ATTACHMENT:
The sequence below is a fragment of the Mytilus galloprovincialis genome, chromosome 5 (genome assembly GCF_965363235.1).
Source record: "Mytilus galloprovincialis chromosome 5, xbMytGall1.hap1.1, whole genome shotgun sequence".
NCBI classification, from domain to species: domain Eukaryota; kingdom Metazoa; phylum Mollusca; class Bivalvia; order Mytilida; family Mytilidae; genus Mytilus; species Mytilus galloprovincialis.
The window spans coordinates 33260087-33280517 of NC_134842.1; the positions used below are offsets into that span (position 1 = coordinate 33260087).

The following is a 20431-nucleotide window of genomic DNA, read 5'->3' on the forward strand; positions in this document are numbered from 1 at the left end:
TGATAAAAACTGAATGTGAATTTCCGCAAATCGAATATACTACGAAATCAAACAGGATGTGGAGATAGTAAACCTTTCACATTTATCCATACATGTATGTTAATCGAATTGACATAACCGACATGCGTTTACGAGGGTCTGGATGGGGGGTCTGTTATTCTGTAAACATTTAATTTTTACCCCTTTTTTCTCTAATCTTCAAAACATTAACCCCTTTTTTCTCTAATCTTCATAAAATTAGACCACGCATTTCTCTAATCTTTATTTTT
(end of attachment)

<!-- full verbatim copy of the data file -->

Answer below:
The sequence below is a fragment of the Mytilus galloprovincialis genome, chromosome 5 (genome assembly GCF_965363235.1).
Source record: "Mytilus galloprovincialis chromosome 5, xbMytGall1.hap1.1, whole genome shotgun sequence".
NCBI classification, from domain to species: domain Eukaryota; kingdom Metazoa; phylum Mollusca; class Bivalvia; order Mytilida; family Mytilidae; genus Mytilus; species Mytilus galloprovincialis.
The window spans coordinates 33260087-33280517 of NC_134842.1; the positions used below are offsets into that span (position 1 = coordinate 33260087).

The following is a 20431-nucleotide window of genomic DNA, read 5'->3' on the forward strand; positions in this document are numbered from 1 at the left end:
TGATAAAAACTGAATGTGAATTTCCGCAAATCGAATATACTACGAAATCAAACAGGATGTGGAGATAGTAAACCTTTCACATTTATCCATACATGTATGTTAATCGAATTGACATAACCGACATGCGTTTACGAGGGTCTGGATGGGGGGTCTGTTATTCTGTAAACATTTAATTTTTACCCCTTTTTTCTCTAATCTTCAAAACATTAACCCCTTTTTTCTCTAATCTTCATAAAATTAGACCACGCATTTCTCTAATCTTTATTTTT